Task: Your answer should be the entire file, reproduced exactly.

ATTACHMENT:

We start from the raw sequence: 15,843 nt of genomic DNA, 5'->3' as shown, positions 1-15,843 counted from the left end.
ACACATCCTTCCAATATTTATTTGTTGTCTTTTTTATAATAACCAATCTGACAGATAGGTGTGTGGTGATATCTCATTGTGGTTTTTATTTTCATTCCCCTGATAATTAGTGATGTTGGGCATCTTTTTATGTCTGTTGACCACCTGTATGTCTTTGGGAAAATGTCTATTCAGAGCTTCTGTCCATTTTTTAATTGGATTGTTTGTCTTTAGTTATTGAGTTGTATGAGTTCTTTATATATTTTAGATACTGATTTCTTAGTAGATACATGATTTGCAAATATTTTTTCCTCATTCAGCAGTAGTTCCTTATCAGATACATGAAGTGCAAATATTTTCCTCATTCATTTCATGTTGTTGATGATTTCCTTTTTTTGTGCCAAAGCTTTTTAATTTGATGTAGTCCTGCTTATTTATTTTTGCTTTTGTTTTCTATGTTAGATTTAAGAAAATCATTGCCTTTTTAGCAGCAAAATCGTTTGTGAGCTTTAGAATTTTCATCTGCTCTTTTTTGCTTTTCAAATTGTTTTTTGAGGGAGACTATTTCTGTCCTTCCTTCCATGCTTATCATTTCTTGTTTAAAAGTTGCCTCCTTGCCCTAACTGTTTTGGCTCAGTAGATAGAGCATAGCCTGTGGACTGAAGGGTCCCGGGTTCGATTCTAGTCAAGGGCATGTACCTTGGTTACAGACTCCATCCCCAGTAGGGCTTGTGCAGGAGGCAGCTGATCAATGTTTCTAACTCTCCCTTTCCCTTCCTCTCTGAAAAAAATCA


We start from the raw sequence: 15,843 nt of genomic DNA, 5'->3' as shown, positions 1-15,843 counted from the left end.
ACACATCCTTCCAATATTTATTTGTTGTCTTTTTTATAATAACCAATCTGACAGATAGGTGTGTGGTGATATCTCATTGTGGTTTTTATTTTCATTCCCCTGATAATTAGTGATGTTGGGCATCTTTTTATGTCTGTTGACCACCTGTATGTCTTTGGGAAAATGTCTATTCAGAGCTTCTGTCCATTTTTTAATTGGATTGTTTGTCTTTAGTTATTGAGTTGTATGAGTTCTTTATATATTTTAGATACTGATTTCTTAGTAGATACATGATTTGCAAATATTTTTTCCTCATTCAGCAGTAGTTCCTTATCAGATACATGAAGTGCAAATATTTTCCTCATTCATTTCATGTTGTTGATGATTTCCTTTTTTTGTGCCAAAGCTTTTTAATTTGATGTAGTCCTGCTTATTTATTTTTGCTTTTGTTTTCTATGTTAGATTTAAGAAAATCATTGCCTTTTTAGCAGCAAAATCGTTTGTGAGCTTTAGAATTTTCATCTGCTCTTTTTTGCTTTTCAAATTGTTTTTTGAGGGAGACTATTTCTGTCCTTCCTTCCATGCTTATCATTTCTTGTTTAAAAGTTGCCTCCTTGCCCTAACTGTTTTGGCTCAGTAGATAGAGCATAGCCTGTGGACTGAAGGGTCCCGGGTTCGATTCTAGTCAAGGGCATGTACCTTGGTTACAGACTCCATCCCCAGTAGGGCTTGTGCAGGAGGCAGCTGATCAATGTTTCTAACTCTCCCTTTCCCTTCCTCTCTGAAAAAAATCA